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Arizona Concours panel discussion focuses on famous women in racing

1925-bugatti-type-35-driven-by-elizabeth-junek

The history of motorsports usually revolves around men who became heroes behind the wheel.  But this year’s Arizona Concours d’Elegance features a panel discussion that looks into the exciting lives of women who raced professionally since the 1920s, and made their marks in a man’s world.

“Legends: Pioneer Women in Racing” is one of three panel discussions that take place Saturday, January 14, on the eve of the Arizona Concours on Sunday.  Both the discussions and the fourth annual Arizona Concours will be at the historic Arizona Biltmore Resort in Phoenix, once again leading off the Scottsdale/Phoenix area’s famed Classic Car Week of auctions, parties and events.

The “Legends” panel will include veteran race driver Janet Guthrie, the first woman to compete in both the Indianapolis 500 and the Daytona 500 in the 1970s, and Miranda Seymour, an acclaimed author whose book, Bugatti Queen, explores the life of Hellé Nice, the famed French woman racing driver who competed in the 1920s and ’30s.  The discussion will be moderated by another female racing star, Lyn St. James, also of Indianapolis 500 fame.

Along with the discussion will be several pre-war Bugattis raced by famous woman drivers:

elizabeth-junek-considered-one-of-the-greatest-female-grand-prix-drivers-of-all-time

1925 Bugatti Type 35 (from the collection of Jan Voboril) driven by Elizabeth Junek – One of the most renowned female racing drivers of the period. She would often accompany her racer / husband Cenek Junek on his motoring exploits in their Bugatti Type 35. Her most famous race was the 1928 Targa Florio, which she led until the final lap before succumbing to mechanical troubles.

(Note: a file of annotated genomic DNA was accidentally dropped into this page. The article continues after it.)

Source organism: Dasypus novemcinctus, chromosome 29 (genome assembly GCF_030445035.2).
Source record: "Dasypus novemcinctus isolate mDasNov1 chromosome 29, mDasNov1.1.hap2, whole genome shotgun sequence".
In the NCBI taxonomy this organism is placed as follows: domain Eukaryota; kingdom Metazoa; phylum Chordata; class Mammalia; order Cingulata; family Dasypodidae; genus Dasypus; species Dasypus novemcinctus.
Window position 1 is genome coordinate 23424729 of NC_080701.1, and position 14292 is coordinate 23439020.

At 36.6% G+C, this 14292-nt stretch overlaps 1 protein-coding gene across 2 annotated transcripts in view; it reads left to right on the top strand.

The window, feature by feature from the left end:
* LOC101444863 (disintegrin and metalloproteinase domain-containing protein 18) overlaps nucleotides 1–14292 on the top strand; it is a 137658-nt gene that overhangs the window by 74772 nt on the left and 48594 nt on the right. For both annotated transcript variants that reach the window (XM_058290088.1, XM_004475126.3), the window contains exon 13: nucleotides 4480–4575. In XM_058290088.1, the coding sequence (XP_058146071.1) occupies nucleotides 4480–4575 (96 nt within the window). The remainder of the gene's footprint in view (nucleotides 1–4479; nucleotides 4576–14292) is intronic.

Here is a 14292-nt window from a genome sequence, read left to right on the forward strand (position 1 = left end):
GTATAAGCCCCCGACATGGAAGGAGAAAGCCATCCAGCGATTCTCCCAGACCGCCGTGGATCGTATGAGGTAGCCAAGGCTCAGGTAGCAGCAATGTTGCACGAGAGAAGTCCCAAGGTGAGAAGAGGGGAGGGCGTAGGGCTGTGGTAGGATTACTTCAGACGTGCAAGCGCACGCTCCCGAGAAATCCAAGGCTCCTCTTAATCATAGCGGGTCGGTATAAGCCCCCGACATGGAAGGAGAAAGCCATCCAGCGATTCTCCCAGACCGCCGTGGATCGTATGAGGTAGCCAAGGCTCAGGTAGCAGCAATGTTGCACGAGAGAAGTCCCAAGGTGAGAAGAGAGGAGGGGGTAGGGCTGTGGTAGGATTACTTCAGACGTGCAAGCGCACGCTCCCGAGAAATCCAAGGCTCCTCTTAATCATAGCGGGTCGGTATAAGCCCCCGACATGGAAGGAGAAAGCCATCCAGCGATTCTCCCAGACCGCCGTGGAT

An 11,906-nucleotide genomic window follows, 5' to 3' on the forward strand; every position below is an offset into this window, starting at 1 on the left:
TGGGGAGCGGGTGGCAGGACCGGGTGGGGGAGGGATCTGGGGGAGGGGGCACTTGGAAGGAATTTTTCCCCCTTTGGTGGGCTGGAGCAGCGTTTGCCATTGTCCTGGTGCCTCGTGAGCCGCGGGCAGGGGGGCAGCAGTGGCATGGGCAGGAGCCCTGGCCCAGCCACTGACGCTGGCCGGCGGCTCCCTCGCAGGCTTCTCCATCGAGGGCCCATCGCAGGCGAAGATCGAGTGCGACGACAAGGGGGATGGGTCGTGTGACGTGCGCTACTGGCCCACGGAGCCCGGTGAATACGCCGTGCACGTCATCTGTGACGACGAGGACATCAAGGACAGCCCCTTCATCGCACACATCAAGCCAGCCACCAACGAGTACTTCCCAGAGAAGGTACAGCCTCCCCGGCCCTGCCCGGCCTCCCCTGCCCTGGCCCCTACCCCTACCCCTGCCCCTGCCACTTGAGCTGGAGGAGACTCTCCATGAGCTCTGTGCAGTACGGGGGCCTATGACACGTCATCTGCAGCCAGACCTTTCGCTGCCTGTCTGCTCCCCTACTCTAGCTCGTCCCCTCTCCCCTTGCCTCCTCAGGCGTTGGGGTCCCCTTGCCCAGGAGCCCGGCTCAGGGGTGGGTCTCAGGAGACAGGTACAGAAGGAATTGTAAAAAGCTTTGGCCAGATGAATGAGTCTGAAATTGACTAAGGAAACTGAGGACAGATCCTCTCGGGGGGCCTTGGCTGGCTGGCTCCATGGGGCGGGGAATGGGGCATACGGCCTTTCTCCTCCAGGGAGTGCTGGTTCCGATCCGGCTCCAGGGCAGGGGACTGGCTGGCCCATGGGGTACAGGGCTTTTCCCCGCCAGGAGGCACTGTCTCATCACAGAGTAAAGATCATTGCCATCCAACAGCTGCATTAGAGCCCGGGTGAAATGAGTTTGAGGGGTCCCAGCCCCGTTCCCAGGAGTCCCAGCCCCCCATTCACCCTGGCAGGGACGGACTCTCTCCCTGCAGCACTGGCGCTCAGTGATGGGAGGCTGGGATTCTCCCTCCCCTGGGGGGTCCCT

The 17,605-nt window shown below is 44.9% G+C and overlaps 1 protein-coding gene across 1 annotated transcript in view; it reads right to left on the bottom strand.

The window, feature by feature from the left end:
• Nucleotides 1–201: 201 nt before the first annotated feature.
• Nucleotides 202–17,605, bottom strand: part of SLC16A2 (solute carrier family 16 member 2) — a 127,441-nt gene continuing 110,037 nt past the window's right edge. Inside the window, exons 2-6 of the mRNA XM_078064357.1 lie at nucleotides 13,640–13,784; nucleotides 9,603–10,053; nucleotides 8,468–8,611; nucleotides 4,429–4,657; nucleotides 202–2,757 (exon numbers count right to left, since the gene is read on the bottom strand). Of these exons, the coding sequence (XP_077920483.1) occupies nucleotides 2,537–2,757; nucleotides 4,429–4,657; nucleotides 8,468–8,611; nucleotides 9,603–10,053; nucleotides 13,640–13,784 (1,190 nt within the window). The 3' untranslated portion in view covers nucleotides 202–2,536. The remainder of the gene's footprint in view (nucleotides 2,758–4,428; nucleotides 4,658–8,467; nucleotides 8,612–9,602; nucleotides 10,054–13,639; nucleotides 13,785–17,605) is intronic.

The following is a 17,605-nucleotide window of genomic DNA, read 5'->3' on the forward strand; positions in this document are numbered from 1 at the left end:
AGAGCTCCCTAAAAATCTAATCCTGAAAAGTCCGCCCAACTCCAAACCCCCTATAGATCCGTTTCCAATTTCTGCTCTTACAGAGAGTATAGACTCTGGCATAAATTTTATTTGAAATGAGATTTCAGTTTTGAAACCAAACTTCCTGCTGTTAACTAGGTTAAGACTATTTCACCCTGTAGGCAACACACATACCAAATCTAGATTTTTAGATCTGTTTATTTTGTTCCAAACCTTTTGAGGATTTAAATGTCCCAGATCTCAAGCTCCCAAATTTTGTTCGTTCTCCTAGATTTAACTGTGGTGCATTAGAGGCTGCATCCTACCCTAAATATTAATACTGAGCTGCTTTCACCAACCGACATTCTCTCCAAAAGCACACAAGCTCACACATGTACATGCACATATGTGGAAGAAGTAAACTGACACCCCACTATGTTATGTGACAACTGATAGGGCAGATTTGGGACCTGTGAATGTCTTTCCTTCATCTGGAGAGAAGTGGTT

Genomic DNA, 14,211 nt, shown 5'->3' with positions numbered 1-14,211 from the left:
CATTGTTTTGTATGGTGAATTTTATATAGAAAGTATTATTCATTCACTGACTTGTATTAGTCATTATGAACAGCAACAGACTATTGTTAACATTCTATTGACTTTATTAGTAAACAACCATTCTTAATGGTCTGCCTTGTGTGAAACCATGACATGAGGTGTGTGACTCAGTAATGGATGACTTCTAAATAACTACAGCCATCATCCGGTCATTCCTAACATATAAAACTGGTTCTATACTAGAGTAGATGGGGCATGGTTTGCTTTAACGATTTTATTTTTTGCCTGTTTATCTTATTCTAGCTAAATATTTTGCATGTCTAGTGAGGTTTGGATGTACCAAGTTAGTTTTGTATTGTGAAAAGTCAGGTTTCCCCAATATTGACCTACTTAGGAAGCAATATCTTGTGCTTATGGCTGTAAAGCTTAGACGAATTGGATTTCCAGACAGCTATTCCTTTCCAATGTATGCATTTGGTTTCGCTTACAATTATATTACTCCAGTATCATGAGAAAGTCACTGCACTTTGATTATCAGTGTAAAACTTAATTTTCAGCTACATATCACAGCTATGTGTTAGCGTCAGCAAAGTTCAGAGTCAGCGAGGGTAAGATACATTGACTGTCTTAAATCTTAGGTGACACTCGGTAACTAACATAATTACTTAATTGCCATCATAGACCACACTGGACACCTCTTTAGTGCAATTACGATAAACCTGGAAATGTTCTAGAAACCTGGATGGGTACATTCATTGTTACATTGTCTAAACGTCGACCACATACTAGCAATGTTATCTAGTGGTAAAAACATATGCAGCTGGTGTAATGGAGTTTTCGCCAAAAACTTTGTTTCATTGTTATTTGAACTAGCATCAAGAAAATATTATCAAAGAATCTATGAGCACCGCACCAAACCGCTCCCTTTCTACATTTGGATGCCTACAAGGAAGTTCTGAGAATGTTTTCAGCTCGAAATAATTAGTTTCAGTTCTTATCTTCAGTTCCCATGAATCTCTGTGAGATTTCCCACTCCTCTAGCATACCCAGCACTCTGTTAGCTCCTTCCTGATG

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1927 Bugatti Type 37A (from the collection of Andrew Larson) driven by Anne-Cecile Rose Itier – From the late 1920s to the early 1950s, Anne-Cécile Itier was the most active female racing amateur in France. She participated in everything from Grand Prix racing to hill climbs and rallies. She entered Le Mans five times – a female record – and ran the Monte Carlo Rally seven times. Her peers were Hellé Nice and Elizabeth Junek.

1927 Bugatti Type 35 (from the collection of William “Chip” Connor II) driven by Hellé Nice – A talented and beautiful race car driver, Nice was a true pioneer of the sport in her day. She owned and raced this Type 35 in the early 1930s, competing at prestigious international circuits like Le Mans, Reims and Monza. Nice would develop a close association with the Bugatti marque, leading to her nickname, “The Bugatti Queen.”

1955 Maserati 250F (from the collection of Bill Pope) driven by Maria Teresa de Filippis – The first women to have raced in Formula One. After her retirement, and as a sign of tremendous respects, she was awarded the title of Honorary Chair of both the Maserati Club and the Formula One Grand Prix Drivers Club.

1967 Ferrari NART Spyder and 1960 OSCA Formula Junior (from the Collection of Lawrence Auriana) driven by Denise McCluggage – Automotive journalist and race car driver, she is the first automotive journalist inducted into the Automotive Hall of Fame.

Another Saturday panel discussion, “Driven: The Passion Driving Race Team Owners,” will include renowned motorsports team owners Chip Ganassi and Bobby Rahal.

Ganassi, named one of the 50 most-influential people in the auto industry by Complex magazine, is a motorsports legend who currently has teams racing in NASCAR, IndyCar, IMSA, FIA and Red Bull Global RallyCross.

Rahal was a three-time CART Indy racing champion and an Indianapolis 500 winner when he joined up with late-night host David Letterman, and now Mike Lanigan, as a team owner in 2002.  Rahal Letterman Racing won the 2004 Indianapolis 500 with driver Buddy Rice.

The Saturday panels start at 9 am with the annual Phoenix Automotive Press Association (PAPA) preview of the seven collector car auctions that take place later in the week.  The discussion features well-known collector car industry writers and commentators.

Tickets for the panel discussions are priced at $60, which allows entry to all three panels that take place in the Grand Ballroom of the Arizona Biltmore.

Tickets are also now available for the Arizona Concours d’Elegance, with a limited number priced at $80 in advance or $100 at the door.

Net proceeds from the nationally recognized Arizona Concours, as well as generous donations from participants and spectators, benefit Make-A-Wish® Arizona, the founding chapter of the international organization that grants wishes to children with life-threatening medical conditions.

For more information and to purchase tickets, visit www.ArizonaConcours.com.

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